Measure Twice…

For our first post we will be going back to the basics in choosing your wood, elaborating on how lumber is measured and milled, and how to calculate enough material so you don’t come up short!

1. Start thick

Rough sawn lumber is measured in ¼”. increments. The thinnest rough-cut boards, labelled 4/4, and called four-quarter, are 1-in. thick.

Typically, you will lose 3/16” (1/4” on thicker stock) when you plane a rough sawn board smooth so you will have to calculate accordingly.

We stock 4/4, 5/4, 6/4 and 8/4 thicknesses in most species like Poplar, White Oak and Purpleheart, as well as 10/4, 12/4, 16/4 in a number of species.

2. Be prepared

Be sure to bring a tape measure to measure the boards you choose and figure out how much they’ll cost. When measuring, round up the actual measurement to the nearest 1/2”.

We have ones you can borrow if you forget!

Because rough sawn boards come in random widths and lengths, they’re measured by volume, which can be calculated by using a simple formula:

Rough lumber is sold based on its cost per BF. Some species are pricier than others, and generally speaking, the thicker board the higher the cost per BF. To determine your cost, simply multiply the total number of BF in the boards you’ve selected by the BF price.

Unlike rough lumber, dressed lumber (surfaces machined all 4 sides or D4S) is measured and sold per linear foot (LF) or per running foot. Maple, Walnut and Padauk are just three of the dozens of species we carry in dressed lumber.

Rough vs Dressed

3. Buy long

Rough sawn boards are regularly cut a couple of inches long, but they often have checks in the ends, knots or wild grain that you’ll want to cut off. It is very unlikely that you will get an 8-ft. usable length out of an 8-ft. rough sawn board. If you need finished 8-ft. lengths, you may need to buy 9 or 10-ft.- long lumber.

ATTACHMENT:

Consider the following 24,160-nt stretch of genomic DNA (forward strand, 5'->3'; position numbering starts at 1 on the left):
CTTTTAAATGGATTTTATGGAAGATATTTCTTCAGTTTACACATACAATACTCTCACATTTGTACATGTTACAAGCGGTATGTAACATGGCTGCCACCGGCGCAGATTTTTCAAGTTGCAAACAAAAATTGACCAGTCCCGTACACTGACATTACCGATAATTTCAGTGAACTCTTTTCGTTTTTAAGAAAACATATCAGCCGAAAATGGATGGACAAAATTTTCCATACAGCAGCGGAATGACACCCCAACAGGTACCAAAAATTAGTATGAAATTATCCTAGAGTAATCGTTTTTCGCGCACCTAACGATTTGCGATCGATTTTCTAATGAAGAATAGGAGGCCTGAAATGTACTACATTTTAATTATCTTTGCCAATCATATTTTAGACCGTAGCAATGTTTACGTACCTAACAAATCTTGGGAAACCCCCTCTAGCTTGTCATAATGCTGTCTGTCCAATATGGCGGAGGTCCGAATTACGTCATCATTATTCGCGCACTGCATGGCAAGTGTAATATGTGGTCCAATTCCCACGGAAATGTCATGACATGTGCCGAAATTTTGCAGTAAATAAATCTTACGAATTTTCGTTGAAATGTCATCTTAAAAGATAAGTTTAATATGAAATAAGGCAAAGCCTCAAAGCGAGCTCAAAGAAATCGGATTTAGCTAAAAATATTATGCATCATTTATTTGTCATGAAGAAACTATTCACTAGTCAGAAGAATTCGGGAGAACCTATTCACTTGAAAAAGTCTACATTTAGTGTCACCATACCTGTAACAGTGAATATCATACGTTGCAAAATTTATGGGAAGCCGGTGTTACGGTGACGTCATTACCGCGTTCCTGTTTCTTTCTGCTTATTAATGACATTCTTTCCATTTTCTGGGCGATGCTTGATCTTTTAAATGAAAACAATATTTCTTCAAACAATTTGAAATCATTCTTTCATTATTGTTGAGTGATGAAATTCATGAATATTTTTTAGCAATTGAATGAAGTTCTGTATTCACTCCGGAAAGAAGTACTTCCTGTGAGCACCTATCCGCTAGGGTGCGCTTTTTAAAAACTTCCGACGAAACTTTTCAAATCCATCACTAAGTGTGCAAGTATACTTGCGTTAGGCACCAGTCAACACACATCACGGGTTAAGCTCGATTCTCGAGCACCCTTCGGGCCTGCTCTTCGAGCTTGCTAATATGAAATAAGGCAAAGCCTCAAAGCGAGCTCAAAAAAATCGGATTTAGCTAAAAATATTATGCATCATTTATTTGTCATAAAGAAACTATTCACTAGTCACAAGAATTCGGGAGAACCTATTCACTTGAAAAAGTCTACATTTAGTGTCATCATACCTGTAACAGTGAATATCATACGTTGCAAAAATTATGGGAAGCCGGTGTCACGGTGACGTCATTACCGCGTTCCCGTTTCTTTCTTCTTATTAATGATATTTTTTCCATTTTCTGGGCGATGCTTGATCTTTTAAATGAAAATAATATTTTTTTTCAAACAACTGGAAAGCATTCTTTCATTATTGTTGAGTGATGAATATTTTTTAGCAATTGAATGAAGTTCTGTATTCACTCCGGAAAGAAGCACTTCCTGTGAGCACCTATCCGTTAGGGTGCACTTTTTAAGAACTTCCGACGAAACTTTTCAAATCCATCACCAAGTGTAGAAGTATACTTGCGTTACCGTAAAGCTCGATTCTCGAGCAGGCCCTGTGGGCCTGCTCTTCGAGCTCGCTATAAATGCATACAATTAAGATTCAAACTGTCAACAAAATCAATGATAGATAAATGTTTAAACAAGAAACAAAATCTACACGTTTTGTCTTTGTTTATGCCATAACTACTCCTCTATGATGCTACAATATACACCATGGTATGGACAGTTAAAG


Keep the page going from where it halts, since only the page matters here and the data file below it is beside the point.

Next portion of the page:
Ends need trimming…buy extra.

4. Exactly enough, isn’t.

Because rough lumber isn’t perfect and even top-grade boards allow for a few defects, it’s a good idea to plan for contingencies. Having extra on hand saves you a trip for one more piece, even though we’d be happy to see you.

A common practice is to buy 15 to 20 percent more than you need. Some species, like red oak, are relatively consistent with few defects, so you won’t need as much extra. Other species, like black walnut (often showing end checks and knots and wain), require more insurance than the average.

If you don’t want to bother with calculating exact percentages; it is far easier just to buy an extra piece. For example, if you’re going to build a table, choose enough stock to make an extra leg. If the top requires seven boards, consider buying eight.

5. Look for hit-and-miss.

It is becoming more common for our stock to be offered as surfaced hit-and-miss (H/M, also referred to as “skip-dressed”). H/M planing, skims the board’s rough surfaces to make choosing good-looking boards easier: you can see what they look like without having to guess. Even if they’ve been buying rough lumber for years, people (including all of us) still get fooled. It can be difficult to see the figure, grain pattern and colour in a rough sawn board; H/M planing helps you avoid buying unsuitable boards.

Skip dressed boards are also easier on your tools because the rough top layer, which often contains dirt and other debris, has been partially removed.

Hit and Miss surfacing…there’s still work to do.

There is a downside, though. First, you’ve got less thickness to work with. H/M-surfaced boards are usually 1/16-in. thinner than the rough thickness (4/4 H/M stock is typically 15/16-in. thick). Second, H/M boards still need to be finish-planed. Their surfaces are coarse and usually contain portions that are still rough (hence the name). And third, H/M planing doesn’t flatten warped boards.

If you’d like to know more about how boards are milled or if you require assistance in selecting material, our educated and experienced staff are always happy to help! You are always welcome to phone the store (905)-335-8066 or send us an e-mail ( with questions.

For information on selecting the right specie for your project and the differences between more common species look out for our next blog post!